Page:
How to reach your goals with a little self awareness - WellBeingGrow
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How to reach your goals with a little self awareness

How to reach your goals with a little self awareness

Milan Popovic 674483 Unsplash


Words / Nikki Williamson

Self-awareness is something you naturally begin to develop around your first birthday. But it isn’t a completely automatic process; rather, it’s something you need to consciously address the older you get. Busy lives, distractions and fear are often at the heart of why we neglect self-awareness — yet it’s really the only way forward if you want to build better relationships, achieve your goals and lead a contented life. Self-awareness is about understanding who you are in a practical sense.

That is, why do you do the things you do? Why do you behave in certain ways? Do you struggle to begin the process of meeting your health or professional goals? How can some people influence your moods so easily?

The answers lie within you and are based on a combination of genetics and environment — that is, the traits and vulnerabilities you’ve inherited as well as your experiences. No one is the same as you. As such, you cannot look for explanations and solutions to who you are anywhere else. You are your best source of information — as long as you know how to look for it.

The science of knowing self

According to psychologists, self-awareness is a psychological state in which individuals are aware of their traits, feelings and behaviour. To achieve this state of mind, then, you must look at what you do, your motives, what you think, how you react to certain events, people and situations and whether or not that needs managing or refining to allow you to achieve what you want from life. You must look at yourself from a perspective of distance, a perspective where you don’t view yourself through rose-coloured glasses but with honesty and a willingness to see yourself wholly — warts and all.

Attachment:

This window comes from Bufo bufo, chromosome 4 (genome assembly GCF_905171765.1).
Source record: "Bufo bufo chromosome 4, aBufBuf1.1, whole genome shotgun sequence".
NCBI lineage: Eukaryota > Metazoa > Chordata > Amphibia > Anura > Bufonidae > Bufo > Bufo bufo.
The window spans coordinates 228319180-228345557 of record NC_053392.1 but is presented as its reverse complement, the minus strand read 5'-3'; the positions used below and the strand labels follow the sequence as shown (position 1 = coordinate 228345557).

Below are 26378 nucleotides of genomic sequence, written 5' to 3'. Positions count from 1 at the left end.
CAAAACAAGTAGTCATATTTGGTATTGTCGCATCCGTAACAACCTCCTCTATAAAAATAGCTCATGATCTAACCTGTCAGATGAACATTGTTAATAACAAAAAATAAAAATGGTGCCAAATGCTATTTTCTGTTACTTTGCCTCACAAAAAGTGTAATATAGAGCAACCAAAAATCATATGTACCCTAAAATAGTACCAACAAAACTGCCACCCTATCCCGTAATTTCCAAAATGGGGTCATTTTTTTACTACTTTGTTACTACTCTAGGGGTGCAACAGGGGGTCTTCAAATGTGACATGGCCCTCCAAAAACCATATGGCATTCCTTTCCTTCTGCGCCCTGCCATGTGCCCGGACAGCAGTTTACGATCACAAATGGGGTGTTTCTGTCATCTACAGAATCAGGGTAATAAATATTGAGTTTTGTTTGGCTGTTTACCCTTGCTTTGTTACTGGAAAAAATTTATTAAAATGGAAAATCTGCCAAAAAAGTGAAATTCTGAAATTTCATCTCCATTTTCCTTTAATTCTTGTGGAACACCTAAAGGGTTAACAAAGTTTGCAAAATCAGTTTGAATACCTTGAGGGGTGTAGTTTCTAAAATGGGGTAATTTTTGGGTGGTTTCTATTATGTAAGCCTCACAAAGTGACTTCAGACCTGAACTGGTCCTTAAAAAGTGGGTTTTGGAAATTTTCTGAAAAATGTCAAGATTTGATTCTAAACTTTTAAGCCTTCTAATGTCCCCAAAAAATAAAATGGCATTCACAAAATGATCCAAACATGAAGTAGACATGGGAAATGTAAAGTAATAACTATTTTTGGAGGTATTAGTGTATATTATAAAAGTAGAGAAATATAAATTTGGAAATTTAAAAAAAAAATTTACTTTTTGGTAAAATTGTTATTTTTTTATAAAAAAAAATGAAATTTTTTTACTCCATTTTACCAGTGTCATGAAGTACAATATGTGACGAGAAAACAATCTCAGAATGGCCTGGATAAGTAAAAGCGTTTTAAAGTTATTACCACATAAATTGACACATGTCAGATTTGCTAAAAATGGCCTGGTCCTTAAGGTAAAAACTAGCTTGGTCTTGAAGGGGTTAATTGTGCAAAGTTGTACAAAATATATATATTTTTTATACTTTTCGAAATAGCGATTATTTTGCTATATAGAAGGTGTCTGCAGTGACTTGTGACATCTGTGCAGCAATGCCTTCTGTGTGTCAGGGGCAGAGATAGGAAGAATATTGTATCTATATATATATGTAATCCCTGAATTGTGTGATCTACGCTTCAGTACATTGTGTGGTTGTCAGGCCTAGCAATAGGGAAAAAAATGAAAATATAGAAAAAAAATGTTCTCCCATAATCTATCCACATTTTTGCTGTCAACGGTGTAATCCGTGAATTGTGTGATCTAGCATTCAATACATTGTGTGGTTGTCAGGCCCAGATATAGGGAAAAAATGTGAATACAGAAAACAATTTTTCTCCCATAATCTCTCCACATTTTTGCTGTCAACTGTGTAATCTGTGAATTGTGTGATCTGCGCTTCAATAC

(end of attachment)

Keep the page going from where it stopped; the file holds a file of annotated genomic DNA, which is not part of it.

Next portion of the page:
How do you achieve this?

Take your cue from mindfulness, a process that allows you to view yourself objectively and without judgement or defensiveness. Once you begin to become self-aware, you can then use other tools to manage what you find.

It’s important to remember that the process isn’t about passing judgement. Nor is it about labels of good or bad. It’s simply about becoming aware. It’s about ensuring that what you do aligns with your values and ambitions; that you’re on the same page, internally and externally. If you don’t attend to this discrepancy, you live a half-life where you feel uncomfortable in your skin; where guilt, frustration, grief and emotional pain can too easily overwhelm you.

It’s also about opening a path toward practical achievements such as a better career, financial security, fitness and weight loss. Self-awareness affects every aspect of life so its importance is high — despite the fact most people operate on autopilot most of the time.


4 ways to grow your self-awareness:

  1. Know your story and how it affects you.
  2. Make peace with it.
  3. Know your beliefs, emotions and behaviour patterns.
  4. Identify your relationship patterns


So how can you make the necessary changes toward introspection?

A therapist or life coach can help you to face your truths and deal with them in a carefully managed way but you can also take steps on your own. The most difficult aspect of self-awareness is that it exposes you — completely.